The Centers for Disease Control and Prevention (CDC) awarded $1.5 million in funding over 3 years for research into reducing workers’ exposures to hazards through the development and use of collaborative robots, or co-robots, to be performed by the University of Illinois at Chicago and Worcester Polytechnic Institute, the CDC announced.
The CDC’s National Institute for Occupational Safety and Health (NIOSH) and the National Science Foundation (NSF) fund studies of co-robots in the workplace through the latter’s National Robotics Initiative 2.0. Co-robots work alongside humans or other robots and can help improve worker safety, according to the CDC.
“This important research will help guide the development and use of co-robots that can help minimize health and safety risks to workers,” NIOSH Director John Howard, MD, said in a statement.
“The future of work includes a workplace where robots work in tandem with, or are even worn by, human workers,” according to Howard.
For example, remote-controlled nursing robots have the potential to reduce workload in healthcare facilities, along with the risk of worker infection, especially in quarantine and intensive care environments. Researchers at Worcester Polytechnic Institute plan to develop a more intuitive interface to make it easier for nurses to operate robots from a distance and are researching best practices for integrating robots into nursing education, according to the CDC.
Researchers at the University of Illinois at Chicago are looking into applications for manufacturing and plan to develop a personalized wearable robot worn on the lower body and investigate its effectiveness in sensing the wearer’s physical effort and responding accordingly using soft-wearable electronics.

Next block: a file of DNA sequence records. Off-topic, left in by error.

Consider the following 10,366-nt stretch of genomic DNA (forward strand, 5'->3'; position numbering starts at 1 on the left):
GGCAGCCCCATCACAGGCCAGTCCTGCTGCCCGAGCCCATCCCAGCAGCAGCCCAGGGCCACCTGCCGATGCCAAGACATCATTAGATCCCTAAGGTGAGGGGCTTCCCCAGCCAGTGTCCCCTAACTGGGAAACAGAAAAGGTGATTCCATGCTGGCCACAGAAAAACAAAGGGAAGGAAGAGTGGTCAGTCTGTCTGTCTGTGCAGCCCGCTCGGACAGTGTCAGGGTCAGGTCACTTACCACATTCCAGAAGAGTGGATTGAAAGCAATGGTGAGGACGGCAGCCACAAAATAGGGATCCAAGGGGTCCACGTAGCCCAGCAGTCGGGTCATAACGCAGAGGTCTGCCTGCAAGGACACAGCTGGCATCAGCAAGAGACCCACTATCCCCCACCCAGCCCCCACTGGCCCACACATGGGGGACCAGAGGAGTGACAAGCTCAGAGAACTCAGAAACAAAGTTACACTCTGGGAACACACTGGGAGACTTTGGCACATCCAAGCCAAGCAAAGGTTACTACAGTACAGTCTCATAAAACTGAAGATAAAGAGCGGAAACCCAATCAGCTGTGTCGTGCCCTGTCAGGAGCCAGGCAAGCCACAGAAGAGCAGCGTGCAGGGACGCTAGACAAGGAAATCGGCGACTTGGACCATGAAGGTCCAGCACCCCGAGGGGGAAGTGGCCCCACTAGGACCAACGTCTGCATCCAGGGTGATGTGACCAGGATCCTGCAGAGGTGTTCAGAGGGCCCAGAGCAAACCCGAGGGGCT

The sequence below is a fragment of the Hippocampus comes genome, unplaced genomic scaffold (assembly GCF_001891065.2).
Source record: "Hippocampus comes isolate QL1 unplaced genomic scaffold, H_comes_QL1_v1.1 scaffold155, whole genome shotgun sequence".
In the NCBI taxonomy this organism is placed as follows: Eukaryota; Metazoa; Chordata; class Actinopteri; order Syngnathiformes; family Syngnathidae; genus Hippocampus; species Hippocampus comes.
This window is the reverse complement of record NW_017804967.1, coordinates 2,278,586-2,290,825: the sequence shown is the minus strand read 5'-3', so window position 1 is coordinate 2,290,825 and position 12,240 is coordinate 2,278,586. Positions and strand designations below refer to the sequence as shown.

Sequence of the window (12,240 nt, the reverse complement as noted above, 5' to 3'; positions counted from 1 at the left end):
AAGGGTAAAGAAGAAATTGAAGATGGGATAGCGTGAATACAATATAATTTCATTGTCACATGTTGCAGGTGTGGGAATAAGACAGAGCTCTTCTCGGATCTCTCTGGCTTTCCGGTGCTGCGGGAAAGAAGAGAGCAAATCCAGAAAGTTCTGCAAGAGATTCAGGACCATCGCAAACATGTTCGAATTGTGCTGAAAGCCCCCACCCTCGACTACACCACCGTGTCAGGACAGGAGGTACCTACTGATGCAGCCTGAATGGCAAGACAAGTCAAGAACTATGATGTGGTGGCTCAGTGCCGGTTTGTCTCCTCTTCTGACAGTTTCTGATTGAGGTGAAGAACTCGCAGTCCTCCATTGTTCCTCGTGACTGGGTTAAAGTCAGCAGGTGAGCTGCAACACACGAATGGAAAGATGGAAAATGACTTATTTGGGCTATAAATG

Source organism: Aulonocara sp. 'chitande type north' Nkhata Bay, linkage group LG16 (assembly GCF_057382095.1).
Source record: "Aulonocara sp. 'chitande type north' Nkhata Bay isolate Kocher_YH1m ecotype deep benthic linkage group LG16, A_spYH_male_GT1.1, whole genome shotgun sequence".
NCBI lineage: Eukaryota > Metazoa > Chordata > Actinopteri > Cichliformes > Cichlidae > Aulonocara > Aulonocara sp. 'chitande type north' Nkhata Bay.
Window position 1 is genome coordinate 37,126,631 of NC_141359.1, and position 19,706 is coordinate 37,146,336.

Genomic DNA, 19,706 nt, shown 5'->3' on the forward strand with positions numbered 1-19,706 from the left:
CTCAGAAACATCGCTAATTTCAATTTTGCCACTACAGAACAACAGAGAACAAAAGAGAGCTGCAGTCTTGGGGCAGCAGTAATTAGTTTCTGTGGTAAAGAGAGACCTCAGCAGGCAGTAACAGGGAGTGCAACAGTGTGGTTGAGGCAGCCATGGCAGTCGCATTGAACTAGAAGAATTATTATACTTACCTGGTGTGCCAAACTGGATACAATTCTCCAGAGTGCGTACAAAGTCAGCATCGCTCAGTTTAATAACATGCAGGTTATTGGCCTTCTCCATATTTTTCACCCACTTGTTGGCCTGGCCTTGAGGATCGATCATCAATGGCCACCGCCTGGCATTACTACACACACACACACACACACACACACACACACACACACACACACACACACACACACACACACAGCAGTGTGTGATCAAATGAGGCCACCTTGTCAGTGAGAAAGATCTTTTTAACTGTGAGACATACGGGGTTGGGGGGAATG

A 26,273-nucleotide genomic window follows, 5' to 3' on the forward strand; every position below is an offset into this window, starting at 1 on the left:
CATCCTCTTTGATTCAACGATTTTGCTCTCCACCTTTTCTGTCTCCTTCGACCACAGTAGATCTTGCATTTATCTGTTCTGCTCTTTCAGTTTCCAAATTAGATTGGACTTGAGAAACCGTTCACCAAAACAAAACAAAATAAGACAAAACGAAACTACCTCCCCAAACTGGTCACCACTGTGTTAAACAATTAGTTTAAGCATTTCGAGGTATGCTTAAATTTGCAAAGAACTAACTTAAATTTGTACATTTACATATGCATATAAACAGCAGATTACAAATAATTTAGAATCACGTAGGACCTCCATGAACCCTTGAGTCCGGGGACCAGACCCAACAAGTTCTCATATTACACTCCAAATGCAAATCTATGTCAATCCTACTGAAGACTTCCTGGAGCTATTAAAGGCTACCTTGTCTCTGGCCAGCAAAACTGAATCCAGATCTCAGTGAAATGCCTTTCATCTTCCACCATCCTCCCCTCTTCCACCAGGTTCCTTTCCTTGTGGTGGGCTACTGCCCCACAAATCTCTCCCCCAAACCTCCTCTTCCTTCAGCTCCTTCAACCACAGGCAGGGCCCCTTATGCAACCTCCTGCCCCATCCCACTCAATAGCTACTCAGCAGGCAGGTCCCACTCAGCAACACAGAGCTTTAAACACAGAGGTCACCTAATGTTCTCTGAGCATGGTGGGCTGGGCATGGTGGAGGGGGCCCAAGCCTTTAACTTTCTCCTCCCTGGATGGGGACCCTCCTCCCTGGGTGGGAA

NIOSH also issued updates on its ongoing research programs into safety in construction and health care and social assistance.
The construction program provided data and input to the Occupational Safety and Health Administration (OSHA) in support of the agency’s efforts to update the construction industry standard for respirable crystalline silica. NIOSH’s construction program also shared construction health and safety research with key industry stakeholders at annual construction safety and health expos, including CONEXPO-CON/AGG and the International Builders’ Show.
NIOSH developed a COVID-19 guidance for the construction industry and published several journal articles and reports on falls, trenching, silica, ergonomics, exoskeletons, and the implications of artificial intelligence for the future of work. The construction program also developed infographics for a national campaign to prevent construction falls and promotional material highlighting struck-by hazards.
The healthcare and social assistance program performed a data analysis on veterinarian and veterinary student suicides. Poisoning was the most common method and pentobarbital the most commonly used drug. Pentobarbital is commonly used in veterinary practices for euthanasia of animals.
The healthcare and social assistance program also published an analysis in the CDC’s Morbidity and Mortality Weekly Report detailing the characteristics of healthcare personnel with COVID-19. The program also is supporting the CDC’s COVID-19 outbreak response. Program staff plan to develop and test an easy-to-use ultraviolet germicidal irradiation (UVGI) disinfection system that can be used on full face piece respirators (FFRs) between uses during disease pandemics.